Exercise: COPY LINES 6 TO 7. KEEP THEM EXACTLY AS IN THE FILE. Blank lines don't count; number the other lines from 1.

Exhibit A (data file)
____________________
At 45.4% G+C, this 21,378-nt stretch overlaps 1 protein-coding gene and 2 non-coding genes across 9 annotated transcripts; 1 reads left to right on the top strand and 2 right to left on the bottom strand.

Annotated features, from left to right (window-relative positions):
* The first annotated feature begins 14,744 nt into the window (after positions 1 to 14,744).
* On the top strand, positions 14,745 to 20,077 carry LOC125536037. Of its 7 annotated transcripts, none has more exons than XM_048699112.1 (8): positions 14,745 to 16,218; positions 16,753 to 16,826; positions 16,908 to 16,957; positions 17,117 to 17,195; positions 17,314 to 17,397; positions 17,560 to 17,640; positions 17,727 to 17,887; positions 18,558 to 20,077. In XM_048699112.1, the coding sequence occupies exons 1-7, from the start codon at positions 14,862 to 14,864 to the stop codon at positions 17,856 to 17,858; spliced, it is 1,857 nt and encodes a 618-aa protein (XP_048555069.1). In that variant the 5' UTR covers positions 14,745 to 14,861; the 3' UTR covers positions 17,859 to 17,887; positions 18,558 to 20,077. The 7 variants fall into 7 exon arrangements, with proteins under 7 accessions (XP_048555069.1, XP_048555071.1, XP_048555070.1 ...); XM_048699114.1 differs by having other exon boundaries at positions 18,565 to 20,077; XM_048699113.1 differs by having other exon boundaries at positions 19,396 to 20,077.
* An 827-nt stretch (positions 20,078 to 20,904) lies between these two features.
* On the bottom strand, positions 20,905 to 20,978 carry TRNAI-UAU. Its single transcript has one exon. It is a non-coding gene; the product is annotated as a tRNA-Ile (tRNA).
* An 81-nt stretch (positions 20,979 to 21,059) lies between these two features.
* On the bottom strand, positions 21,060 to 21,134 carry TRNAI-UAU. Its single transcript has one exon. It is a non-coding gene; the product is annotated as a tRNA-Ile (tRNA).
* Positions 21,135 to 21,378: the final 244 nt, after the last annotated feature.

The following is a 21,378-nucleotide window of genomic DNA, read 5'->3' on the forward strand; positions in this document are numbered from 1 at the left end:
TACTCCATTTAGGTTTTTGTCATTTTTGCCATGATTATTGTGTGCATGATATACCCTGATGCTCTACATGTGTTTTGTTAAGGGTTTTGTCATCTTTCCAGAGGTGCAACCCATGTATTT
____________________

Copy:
* On the bottom strand, positions 20,905 to 20,978 carry TRNAI-UAU. Its single transcript has one exon. It is a non-coding gene; the product is annotated as a tRNA-Ile (tRNA).
* An 81-nt stretch (positions 20,979 to 21,059) lies between these two features.